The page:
Note: Where available, the PDF/Word icon below is provided to view the complete and fully formatted document
 Download Full Day's HansardDownload Full Day's Hansard    View Or Save XMLView/Save XML

Previous Fragment    Next Fragment
Thursday, 10 May 1973
Page: 1992


Mr HAYDEN (Oxley) (Minister for Social Security) - I support the Bill. What I have to say will be said quickly so as to use up a minimum of the rather scarce time that is left for this debate. There are 3 main arguments which are used against abortion and which it seems are being used against this Bill. These are the arguments: First, that abortion is murder; second, that the foetus has the right to continue in existence; and third, that to allow people to be able to choose whether or not to have an abortion would lead to infanticide, euthanasia and so on. This latter argument, which has previously been referred to as the domino theory of abortion, does not argue that the foetus has a right to survive, but rather argues that to allow people to choose whether or not to have an abortion would in itself bring about a disregard for human life and hence, in a society where people had this choice, regard for life would become so debased that the weak would be destroyed at whim. This argument is as obviously spurious in the moral context as it is in the political context and just as it has proven historically to be a disastrous basis for a reasoned foreign policy, so too in this case it would be a disastrous basis from which to reject the Bill. This argument presupposes that the decision to have an abortion is a decision lightly taken by those involved. But the reality is that it is a decision made after deliberation, taking into consideration the whole situation as it affects one's life and those lives affected by one's life. The very essence of this decision is regard for the life of others. The domino argument, therefore, does not suffice as an argument against this Bill.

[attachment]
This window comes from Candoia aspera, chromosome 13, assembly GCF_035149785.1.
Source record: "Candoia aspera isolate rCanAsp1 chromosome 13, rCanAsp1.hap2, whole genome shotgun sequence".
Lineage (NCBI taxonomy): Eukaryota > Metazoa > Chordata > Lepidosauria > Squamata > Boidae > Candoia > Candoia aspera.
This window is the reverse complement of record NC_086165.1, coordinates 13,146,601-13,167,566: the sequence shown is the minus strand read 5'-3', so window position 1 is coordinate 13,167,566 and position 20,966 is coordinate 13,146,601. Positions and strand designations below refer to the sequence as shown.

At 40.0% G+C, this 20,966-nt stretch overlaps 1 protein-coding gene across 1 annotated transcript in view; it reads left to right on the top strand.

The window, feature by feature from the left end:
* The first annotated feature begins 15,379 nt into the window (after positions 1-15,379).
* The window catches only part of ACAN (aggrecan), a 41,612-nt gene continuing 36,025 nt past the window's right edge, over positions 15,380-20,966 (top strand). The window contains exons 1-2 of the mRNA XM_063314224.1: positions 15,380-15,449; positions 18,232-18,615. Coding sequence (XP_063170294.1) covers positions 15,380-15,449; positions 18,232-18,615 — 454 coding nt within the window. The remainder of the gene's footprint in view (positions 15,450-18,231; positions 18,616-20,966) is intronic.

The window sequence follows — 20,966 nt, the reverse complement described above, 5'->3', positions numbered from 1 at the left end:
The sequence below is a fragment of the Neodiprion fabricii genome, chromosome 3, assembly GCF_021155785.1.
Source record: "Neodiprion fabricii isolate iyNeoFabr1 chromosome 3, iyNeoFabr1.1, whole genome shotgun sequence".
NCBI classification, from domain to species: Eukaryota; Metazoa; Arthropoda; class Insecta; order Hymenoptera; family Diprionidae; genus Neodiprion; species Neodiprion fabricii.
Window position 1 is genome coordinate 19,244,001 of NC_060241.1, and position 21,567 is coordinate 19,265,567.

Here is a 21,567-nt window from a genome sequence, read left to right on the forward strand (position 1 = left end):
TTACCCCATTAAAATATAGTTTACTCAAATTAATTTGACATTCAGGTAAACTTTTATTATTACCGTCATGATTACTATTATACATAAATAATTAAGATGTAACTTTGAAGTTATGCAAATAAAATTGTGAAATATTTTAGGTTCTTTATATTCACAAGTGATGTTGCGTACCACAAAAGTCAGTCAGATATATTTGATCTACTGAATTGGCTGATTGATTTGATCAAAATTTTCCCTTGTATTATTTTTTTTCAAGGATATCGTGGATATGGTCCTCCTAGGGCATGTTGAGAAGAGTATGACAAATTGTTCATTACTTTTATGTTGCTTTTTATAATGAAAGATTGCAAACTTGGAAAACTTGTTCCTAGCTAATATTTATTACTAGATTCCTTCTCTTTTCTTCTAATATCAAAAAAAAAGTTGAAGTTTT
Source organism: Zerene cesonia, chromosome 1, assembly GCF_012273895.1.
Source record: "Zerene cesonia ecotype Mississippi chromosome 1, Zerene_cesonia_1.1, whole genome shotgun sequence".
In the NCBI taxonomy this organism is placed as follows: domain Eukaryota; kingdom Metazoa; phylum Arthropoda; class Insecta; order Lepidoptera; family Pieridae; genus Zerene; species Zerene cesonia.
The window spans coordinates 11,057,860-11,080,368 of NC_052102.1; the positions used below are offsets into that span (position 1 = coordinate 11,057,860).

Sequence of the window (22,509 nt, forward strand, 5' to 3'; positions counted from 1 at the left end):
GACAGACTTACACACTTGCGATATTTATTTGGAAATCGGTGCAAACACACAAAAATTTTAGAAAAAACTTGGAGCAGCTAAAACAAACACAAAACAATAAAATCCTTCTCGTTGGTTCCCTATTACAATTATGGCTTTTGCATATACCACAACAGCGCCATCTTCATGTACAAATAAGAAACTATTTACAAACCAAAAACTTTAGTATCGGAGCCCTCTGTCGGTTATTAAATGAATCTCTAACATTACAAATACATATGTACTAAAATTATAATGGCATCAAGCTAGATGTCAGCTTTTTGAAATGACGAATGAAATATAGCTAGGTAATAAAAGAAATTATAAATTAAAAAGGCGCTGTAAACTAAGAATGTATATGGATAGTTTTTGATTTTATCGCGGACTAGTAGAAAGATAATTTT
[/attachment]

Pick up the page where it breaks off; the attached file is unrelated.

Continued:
The second claim is that the foetus has a right to survive. However, if the foetus does have such a right as the right to survive, this right must be grounded in those characteristics which make a living tiling a person. For if it makes sense to talk about rights at all, they can only be attributed to an individual which has certain characteristics, namely, those characteristics which make a person a person. Two such characteristics which have been suggested in the propaganda from those opposed to the Bill are the existence of a heart beat and the existence of a human-like shape. But nothing as superficial as a shape or heart beat can be used in deciding the question of whether or not a foetus is a person who has rights.